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Macro Minute

August 17, 2021

Bringing Back Services

Household spending fell sharply, especially on services, during the early days of the pandemic because of social distancing and business restrictions. On a nominal basis, spending on services only returned to pre-pandemic levels in June of this year, and adjusted for inflation, spending on services remains 3.1 percent below February 2020 levels. In contrast, durable goods consumption fell in March and April 2020 but by May of that year was essentially at pre-COVID-19 levels (both in real and nominal terms). As of June, inflation-adjusted durable goods spending is 22.7 percent above February 2020 levels.

"... Pent-up demand by high-income households could play a significant role in lifting post-pandemic consumption."

 

That story is expected to change significantly as the recovery continues, with services poised for a big comeback. We saw evidence of that in last month's personal spending data. Consumer spending continued to rotate away from goods toward services. Services spending rose 1.2 percent monthly in contrast to a 0.5 percent increase in goods spending, which included a 1.5 percent decline in durable goods spending. Adjusted for inflation, real services spending increased 0.8 percent monthly, accelerating from 0.7 percent last month, and real goods spending fell 0.2 percent monthly, driven by a 2.5 percent decline in durable goods spending. The figure below shows the monthly change in nominal spending across various categories of goods and services in June, with services making up six of the eight fastest growing categories.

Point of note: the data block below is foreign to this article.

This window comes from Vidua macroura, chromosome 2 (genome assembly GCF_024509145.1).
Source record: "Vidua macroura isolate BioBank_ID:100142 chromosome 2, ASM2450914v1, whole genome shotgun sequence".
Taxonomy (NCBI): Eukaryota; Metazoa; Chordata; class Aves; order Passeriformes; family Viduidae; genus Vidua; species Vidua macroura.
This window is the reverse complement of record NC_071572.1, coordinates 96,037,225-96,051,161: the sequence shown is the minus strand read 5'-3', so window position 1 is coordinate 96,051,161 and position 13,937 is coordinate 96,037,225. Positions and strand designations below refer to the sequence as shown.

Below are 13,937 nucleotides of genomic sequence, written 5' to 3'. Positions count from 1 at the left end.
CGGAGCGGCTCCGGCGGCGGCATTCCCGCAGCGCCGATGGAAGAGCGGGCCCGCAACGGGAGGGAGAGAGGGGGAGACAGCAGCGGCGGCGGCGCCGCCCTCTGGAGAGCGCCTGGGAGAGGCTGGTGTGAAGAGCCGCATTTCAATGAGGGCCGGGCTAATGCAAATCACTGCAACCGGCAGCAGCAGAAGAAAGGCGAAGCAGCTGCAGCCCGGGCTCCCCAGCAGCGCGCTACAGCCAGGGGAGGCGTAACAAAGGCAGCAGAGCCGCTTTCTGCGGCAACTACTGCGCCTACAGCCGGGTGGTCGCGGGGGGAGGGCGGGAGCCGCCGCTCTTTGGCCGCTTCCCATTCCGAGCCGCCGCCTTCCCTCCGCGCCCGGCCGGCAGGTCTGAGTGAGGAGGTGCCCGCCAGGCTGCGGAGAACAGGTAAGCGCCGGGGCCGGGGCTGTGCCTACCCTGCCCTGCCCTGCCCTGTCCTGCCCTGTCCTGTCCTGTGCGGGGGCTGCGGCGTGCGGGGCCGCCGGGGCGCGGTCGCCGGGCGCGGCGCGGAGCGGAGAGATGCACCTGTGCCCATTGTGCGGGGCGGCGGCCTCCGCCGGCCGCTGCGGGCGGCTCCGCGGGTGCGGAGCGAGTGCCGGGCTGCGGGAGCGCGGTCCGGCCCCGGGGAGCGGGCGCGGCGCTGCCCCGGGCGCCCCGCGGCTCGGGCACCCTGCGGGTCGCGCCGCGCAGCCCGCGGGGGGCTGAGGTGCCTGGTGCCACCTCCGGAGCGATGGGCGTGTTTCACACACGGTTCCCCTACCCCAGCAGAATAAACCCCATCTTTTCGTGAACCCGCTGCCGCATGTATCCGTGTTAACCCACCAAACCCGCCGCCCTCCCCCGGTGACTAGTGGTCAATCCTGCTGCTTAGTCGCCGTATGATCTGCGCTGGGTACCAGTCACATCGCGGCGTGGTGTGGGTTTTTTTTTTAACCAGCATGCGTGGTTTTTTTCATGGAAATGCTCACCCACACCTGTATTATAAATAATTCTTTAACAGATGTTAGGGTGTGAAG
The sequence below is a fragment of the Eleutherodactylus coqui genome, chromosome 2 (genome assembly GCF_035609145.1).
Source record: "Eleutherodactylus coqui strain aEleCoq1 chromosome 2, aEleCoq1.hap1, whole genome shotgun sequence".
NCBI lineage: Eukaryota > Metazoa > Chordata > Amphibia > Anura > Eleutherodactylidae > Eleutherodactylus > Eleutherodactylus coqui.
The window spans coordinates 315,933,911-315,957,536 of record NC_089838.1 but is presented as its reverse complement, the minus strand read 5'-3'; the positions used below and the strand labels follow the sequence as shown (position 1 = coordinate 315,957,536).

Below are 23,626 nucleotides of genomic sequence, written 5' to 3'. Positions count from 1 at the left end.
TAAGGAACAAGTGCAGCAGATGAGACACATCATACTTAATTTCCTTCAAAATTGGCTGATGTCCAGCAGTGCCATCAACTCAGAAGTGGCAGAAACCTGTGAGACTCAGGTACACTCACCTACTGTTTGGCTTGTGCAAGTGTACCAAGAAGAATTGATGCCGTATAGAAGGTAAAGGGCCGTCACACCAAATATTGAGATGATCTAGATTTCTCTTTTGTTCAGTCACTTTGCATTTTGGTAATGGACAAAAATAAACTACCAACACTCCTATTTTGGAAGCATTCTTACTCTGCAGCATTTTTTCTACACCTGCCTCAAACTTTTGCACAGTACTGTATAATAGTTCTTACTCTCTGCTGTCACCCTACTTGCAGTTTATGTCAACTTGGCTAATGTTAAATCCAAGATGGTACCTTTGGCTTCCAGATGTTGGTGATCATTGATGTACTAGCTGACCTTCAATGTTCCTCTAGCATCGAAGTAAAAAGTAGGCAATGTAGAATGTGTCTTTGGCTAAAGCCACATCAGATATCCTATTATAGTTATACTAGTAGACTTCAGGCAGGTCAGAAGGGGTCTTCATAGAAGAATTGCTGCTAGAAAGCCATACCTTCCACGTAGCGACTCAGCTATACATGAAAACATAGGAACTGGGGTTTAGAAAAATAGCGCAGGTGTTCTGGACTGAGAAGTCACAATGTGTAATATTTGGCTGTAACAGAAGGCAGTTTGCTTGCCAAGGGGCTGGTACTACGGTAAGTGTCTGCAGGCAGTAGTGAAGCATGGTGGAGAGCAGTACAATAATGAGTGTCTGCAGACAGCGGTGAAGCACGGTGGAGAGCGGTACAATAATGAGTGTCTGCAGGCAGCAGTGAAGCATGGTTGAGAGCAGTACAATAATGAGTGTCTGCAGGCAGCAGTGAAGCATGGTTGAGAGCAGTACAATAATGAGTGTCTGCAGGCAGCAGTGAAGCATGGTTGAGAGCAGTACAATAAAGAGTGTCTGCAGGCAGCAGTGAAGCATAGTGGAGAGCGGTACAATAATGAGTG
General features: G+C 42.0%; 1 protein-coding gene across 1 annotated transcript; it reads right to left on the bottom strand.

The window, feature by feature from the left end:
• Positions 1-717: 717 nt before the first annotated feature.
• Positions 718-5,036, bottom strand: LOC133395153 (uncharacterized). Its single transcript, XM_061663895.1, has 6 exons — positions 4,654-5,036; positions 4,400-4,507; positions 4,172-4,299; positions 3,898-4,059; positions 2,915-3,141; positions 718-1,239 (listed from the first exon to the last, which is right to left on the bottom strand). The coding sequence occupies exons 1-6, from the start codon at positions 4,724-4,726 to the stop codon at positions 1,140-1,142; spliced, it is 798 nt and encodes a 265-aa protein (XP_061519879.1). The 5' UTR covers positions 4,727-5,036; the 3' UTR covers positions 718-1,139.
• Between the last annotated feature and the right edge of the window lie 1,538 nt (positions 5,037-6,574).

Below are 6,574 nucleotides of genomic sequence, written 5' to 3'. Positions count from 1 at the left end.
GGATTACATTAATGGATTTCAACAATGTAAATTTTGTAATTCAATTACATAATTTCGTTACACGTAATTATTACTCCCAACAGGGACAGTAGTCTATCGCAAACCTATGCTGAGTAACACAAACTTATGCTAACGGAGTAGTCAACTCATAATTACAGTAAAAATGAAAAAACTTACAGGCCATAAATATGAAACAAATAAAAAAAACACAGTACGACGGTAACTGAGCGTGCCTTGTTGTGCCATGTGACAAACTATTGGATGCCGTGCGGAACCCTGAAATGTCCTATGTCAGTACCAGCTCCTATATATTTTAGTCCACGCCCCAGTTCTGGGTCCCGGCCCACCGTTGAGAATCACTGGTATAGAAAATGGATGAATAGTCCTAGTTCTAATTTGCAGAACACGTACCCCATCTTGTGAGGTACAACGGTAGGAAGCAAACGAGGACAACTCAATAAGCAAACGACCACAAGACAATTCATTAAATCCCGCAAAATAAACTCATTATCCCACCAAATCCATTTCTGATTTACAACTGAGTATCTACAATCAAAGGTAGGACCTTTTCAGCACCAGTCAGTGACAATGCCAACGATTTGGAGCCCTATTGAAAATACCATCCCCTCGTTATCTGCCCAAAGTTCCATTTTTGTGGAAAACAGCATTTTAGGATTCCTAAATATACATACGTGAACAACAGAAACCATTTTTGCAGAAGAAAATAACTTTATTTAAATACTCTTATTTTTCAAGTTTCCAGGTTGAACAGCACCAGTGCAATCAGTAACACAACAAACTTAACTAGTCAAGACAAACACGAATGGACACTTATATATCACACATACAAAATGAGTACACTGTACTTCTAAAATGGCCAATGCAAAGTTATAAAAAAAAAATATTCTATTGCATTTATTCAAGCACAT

Faster growth in services is a sign that after months of being forced to cut back on travel, restaurants, and hotels, consumers are ready to get back to normal. And the kinds of consumers opening their wallets will likely be different this year compared to last year. In particular, high-income households are likely to drive much of the recovery in services spending. A New York Fed study found that high-income households cut their spending on goods and services affected by social distancing more than lower-income households during the pandemic. 2020 mid-year results from the Bureau of Labor Statistics' Consumer Expenditure Survey confirms this, with services expenditure falling 3.9 percent for households in the top income quintile versus an increase in services expenditure for the bottom two income quintiles.

The New York Fed study suggests pent-up demand by high-income households could play a significant role in lifting post-pandemic consumption. Look at the monthly services spending data as a barometer for how big a boost pent-up demand might give the economy. But on the other side of the coin, if negative economic impacts from the delta variant emerge, with high-income consumers seemingly more sensitive to pandemic concerns, spending on services might also be one of the first things to fall.


Views expressed in this article are those of the author and not necessarily those of the Federal Reserve Bank of Richmond or the Federal Reserve System.

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